Immunotoxic Effects of Mercury

  • Renee M. Gardner
  • Jennifer F. Nyland


Mercury is a ubiquitous environmental contaminant. Exposures to mercury occur globally and pose significant threats to human health. Mercury toxicity to the nervous system has been extensively studied, and risks to human health as a result of mercury exposure have been evaluated on this basis, especially for exposures at high doses. Data from experimental models, such as rodent systems, suggest that mercury may also have a significant effect on the function of the immune system. However, little is known about the risks posed to human health as a result of mercury immunotoxicity, mainly due to variations in dose, route of exposure, and differences between the rodent and human immune systems.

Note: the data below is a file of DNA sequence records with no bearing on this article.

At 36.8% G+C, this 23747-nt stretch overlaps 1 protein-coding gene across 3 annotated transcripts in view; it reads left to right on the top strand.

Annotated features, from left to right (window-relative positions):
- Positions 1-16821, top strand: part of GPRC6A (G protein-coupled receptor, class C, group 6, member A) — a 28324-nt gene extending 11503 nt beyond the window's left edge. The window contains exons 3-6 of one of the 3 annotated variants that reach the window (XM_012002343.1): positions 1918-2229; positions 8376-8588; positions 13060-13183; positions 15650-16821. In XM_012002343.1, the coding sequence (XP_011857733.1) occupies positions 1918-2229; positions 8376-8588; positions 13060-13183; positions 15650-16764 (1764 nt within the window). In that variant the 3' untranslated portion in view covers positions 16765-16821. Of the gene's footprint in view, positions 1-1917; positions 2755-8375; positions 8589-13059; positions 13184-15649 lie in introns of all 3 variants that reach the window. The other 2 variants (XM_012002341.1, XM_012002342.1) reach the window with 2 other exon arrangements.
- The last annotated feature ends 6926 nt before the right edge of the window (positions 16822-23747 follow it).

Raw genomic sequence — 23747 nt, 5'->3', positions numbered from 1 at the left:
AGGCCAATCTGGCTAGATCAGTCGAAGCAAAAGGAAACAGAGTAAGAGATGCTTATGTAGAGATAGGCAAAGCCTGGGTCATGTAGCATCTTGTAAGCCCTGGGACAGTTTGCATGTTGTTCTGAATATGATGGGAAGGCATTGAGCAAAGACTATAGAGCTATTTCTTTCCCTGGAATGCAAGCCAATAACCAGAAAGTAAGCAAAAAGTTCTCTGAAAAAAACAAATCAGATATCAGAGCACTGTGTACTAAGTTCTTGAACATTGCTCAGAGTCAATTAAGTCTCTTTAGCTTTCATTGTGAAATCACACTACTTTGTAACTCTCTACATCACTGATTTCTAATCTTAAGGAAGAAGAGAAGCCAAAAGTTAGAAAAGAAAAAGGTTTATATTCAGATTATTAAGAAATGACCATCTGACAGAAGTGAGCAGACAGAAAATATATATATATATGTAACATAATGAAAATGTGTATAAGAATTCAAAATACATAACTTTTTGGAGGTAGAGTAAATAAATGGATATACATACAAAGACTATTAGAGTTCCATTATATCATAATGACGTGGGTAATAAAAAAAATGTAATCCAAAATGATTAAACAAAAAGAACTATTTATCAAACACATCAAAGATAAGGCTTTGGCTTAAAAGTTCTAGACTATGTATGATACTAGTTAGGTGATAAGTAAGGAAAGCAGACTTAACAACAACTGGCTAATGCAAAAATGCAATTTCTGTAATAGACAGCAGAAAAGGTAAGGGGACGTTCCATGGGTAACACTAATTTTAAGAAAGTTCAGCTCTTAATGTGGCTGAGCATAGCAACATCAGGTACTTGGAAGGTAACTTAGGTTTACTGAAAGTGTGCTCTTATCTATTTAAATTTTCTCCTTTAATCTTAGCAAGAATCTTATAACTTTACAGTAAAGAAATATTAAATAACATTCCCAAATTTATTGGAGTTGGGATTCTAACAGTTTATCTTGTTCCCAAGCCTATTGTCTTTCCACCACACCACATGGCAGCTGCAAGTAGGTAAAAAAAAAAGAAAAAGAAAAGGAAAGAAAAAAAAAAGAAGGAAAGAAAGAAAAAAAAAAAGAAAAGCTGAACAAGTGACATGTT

The evidence for mercury as an immunotoxic agent is reviewed here, specifically in the context of human exposures to mercury and the relevance of models of mercury immunotoxicity to human health. In light of evidence that mercury may affect the immune system, the influence of the immune system in other organ systems targeted by mercury is also reviewed.


Human Leukocyte Antigen Inorganic Mercury Mercury Exposure Elemental Mercury Dental Amalgam 
These keywords were added by machine and not by the authors. This process is experimental and the keywords may be updated as the learning algorithm improves.


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© Springer-Verlag Wien 2016

Authors and Affiliations

  1. 1.Department of Public Health SciencesKarolinska InstitutetStockholmSweden
  2. 2.Department of Pathology, Microbiology and ImmunologyUniversity of South Carolina School of MedicineColumbiaUSA

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